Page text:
…like everything Nigerian, this winter of outrage can easily morph into a summer of convenient amnesia and business as usual. We cannot let that happen! The unfortunate events in recent months provide us with an unprecedented opportunity to build on the public mood to ensure that an enduring system for protecting women and children against sexual and domestic violence is enthroned.
Vera Uwaila Omozuwa, a 22-year-old microbiology student of the University of Benin was brutally raped and murdered in May. The horror of her attack sent the whole country into an outrage. The images of her battered body became a gruesome testament to the depravity of her attacker(s) and the horrid experiences women are going through in Nigeria. Uwa’s murder triggered an unprecedented momentum for the fight against sexual and gender-based violence (SGBV). There have been 717 rape cases reported in Nigeria from January to May, according to the Nigeria Police. Between the date of Uwa’s murder and the month of July, more than 154 women and children were raped and some of them killed. Cases of rape of minors and of daughters sometimes by their fathers became an abominable daily refrain .
Understandably, the pandemic of sexual violence forced the reactions of key Institutions of government. The National Assembly, on June 7 declared a state of emergency on sexual and gender-based violence. On June 12, the Democracy Day, President Buhari reiterated his government’s commitment to tackling gender based violence. The Nigeria Governors’ Forum (NGF) committed its members to passing the Child’s Rights Law and the Violence Against Persons Law in their different states. Not wanting to be outdone, the Nigerian Police followed with a raft of new operational policies to improve their responses and prosecution of SGBV. Before these developments, the National Human Rights Commission, through its newly strengthened Gender Unit, had started special programmes on SGBV in Nigeria. It was indeed a season of government outrage and promises. CSOs, who had been the lone voices calling attention and providing support to survivors of SGBV in Nigeria also upped their ante in responding to SGBV.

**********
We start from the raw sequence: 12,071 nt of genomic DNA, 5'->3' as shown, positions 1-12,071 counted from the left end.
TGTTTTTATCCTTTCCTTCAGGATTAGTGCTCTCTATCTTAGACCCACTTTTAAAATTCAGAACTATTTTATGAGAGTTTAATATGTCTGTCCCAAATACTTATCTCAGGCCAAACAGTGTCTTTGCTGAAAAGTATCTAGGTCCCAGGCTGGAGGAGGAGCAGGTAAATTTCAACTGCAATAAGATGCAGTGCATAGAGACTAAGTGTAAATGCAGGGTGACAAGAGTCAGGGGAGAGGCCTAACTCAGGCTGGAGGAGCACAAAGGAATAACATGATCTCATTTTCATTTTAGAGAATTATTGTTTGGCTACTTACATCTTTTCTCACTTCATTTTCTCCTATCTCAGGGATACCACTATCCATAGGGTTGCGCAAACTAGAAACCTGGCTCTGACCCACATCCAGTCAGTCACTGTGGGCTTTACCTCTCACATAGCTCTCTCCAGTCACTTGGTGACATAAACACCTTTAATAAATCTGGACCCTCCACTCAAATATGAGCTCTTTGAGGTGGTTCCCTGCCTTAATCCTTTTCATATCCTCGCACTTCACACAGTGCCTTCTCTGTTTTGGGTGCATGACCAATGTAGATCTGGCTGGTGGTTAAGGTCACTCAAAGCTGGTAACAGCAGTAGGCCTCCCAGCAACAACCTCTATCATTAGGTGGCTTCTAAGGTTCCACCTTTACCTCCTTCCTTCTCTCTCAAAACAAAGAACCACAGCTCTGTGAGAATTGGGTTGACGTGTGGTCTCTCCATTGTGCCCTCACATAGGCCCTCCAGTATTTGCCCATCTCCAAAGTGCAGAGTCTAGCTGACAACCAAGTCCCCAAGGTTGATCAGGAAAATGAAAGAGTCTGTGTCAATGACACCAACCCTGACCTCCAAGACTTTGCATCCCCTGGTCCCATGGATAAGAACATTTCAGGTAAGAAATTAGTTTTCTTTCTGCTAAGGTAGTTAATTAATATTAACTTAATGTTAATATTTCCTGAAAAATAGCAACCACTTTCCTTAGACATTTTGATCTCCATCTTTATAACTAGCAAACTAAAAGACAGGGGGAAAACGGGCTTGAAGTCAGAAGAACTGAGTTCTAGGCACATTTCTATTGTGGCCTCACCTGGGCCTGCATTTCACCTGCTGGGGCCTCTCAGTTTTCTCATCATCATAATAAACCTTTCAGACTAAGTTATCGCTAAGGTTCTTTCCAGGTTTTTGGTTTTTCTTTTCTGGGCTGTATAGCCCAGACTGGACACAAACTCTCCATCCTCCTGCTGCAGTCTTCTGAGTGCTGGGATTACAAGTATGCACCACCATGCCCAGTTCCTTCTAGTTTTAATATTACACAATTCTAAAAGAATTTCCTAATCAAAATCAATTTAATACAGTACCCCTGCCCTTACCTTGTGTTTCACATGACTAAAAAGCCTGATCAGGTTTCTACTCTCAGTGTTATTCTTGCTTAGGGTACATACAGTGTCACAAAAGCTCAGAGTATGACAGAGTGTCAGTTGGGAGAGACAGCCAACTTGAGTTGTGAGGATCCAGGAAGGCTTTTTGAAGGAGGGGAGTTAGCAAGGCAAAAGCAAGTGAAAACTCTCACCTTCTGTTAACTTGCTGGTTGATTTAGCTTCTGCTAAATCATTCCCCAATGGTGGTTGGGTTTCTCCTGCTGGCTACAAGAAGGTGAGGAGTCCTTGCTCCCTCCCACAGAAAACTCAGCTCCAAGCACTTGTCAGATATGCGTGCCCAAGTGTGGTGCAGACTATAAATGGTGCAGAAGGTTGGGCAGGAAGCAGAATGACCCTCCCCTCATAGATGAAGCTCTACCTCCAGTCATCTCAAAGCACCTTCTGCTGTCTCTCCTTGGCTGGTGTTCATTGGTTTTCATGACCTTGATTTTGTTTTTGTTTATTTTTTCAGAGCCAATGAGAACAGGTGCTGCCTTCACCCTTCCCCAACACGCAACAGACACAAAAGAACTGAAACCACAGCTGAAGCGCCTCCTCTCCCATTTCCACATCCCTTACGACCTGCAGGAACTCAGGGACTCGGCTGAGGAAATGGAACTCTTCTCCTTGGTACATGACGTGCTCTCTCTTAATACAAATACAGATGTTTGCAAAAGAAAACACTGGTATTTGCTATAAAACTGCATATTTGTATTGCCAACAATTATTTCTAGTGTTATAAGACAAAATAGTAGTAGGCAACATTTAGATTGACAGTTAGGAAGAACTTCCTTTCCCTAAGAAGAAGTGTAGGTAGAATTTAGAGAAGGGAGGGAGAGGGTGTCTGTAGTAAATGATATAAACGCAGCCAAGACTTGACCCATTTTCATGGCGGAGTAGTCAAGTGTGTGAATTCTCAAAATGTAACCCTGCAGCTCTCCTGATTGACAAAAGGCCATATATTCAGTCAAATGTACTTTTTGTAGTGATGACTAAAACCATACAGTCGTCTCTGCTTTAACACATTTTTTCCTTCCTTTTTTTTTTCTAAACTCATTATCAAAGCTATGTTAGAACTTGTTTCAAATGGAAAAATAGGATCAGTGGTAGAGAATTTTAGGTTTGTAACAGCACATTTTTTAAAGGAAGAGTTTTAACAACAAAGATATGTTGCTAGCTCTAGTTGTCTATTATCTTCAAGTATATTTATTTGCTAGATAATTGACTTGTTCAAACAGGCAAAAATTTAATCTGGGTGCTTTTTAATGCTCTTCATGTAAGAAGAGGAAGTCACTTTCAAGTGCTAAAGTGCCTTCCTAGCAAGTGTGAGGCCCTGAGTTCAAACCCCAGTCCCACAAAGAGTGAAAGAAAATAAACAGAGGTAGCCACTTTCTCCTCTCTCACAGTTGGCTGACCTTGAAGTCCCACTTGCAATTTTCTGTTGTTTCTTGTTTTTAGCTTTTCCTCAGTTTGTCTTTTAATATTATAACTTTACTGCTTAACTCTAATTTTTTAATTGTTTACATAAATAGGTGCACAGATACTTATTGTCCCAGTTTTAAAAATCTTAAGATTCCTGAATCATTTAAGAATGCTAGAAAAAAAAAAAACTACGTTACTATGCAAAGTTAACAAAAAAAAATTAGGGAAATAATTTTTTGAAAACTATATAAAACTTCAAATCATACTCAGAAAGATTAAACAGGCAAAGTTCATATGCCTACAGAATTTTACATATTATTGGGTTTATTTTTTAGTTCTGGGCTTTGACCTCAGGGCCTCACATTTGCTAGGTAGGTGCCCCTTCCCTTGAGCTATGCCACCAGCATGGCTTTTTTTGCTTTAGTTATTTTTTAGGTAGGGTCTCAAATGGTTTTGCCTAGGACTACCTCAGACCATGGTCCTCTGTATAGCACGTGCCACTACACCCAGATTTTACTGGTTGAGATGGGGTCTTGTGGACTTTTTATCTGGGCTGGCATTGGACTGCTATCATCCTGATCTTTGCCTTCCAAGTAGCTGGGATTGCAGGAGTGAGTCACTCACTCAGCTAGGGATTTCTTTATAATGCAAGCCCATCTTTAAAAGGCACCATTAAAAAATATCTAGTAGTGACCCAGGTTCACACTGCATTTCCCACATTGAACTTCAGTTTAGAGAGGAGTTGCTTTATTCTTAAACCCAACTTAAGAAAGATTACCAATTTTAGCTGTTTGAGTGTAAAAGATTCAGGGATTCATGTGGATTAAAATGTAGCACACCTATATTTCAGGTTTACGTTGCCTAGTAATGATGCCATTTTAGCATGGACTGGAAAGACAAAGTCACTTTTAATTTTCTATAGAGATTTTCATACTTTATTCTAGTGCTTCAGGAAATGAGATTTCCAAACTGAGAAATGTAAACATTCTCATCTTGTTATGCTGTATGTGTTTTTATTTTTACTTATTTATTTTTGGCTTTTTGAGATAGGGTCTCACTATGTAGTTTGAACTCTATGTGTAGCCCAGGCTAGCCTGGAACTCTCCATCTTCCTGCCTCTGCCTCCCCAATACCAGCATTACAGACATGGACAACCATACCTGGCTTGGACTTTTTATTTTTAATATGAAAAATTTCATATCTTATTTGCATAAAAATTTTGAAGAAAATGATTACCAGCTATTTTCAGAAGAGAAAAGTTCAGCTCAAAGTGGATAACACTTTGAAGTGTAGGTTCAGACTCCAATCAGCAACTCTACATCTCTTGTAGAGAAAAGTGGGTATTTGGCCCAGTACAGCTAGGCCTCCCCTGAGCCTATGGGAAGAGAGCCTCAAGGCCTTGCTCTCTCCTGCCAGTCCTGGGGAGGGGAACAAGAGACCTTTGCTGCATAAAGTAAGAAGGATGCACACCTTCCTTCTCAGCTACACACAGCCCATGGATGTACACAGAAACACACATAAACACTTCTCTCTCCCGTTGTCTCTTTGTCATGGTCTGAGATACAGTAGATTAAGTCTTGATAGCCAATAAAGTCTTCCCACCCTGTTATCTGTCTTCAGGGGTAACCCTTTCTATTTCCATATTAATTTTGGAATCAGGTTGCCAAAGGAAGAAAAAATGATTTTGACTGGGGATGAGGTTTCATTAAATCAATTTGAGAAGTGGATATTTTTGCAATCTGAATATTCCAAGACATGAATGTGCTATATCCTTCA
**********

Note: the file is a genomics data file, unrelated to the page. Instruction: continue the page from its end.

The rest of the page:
While these actions are welcome, like everything Nigerian, this winter of outrage can easily morph into a summer of convenient amnesia and business as usual. We cannot let that happen! The unfortunate events in recent months provide us with an unprecedented opportunity to build on the public mood to ensure that an enduring system for protecting women and children against sexual and domestic violence is enthroned. It is not going to be easy but with strategic collaboration and consistent engagement, this is possible.
Effective SGBV response needs to be built around three pillars: Prevention, accountability and support. We need to make efforts to prevent SGBV. When this happens, we must ensure accountability and there must also be a support system for survivors to ensure justice and healing. These three elements are equally important and only a holistic strategy encompassing their various elements will help us move the needle. We need a National Response Plan to SGBV, which should be an overarching national strategy that provides the needed framework, signposts and target for confronting this unfortunate pandemic. This strategy should be built on a comprehensive SGBV infrastructure audit. Baseline studies should identify existing policies, conventions, laws, institutions, projects and group that have relevance to SGBV in Nigeria. This process has to be owned by the Nigerian government and not pawned off to funders. It should be a clear demonstration of the government’s commitment. By knowing where we are, it will be easier for the government to make a case for the support it needs.
A deliberate policy of support must also accommodate the peculiar needs of survivors. It should be possible for any survivor of SGBV in Nigeria to walk into any hospital and get treatment and also preserve forensic evidence. Through the federal and state ministries of health, this protocol can be established.
In the interim, we need to focus on the quick wins in front of us. The commitment of the Nigeria Governors’ Forum to pass the relevant legislation provides a solid starting point for creating a mechanism of prevention and accountability that helps our cause. More than a month after the commitment by the NGF, only 14 states have passed the VAP law and 25 have passed the Child Rights Law. The NGF and, indeed, Nigerians need to call out the states who have not passed these laws. But beyond passing the laws, the framework which the laws create must be resourced. We have never been a country lacking in legislations. We just do not concern ourselves with implementing them. We must make it difficult for states to renege on this commitment. The federal government must consider some incentives to encourage states to do the right thing.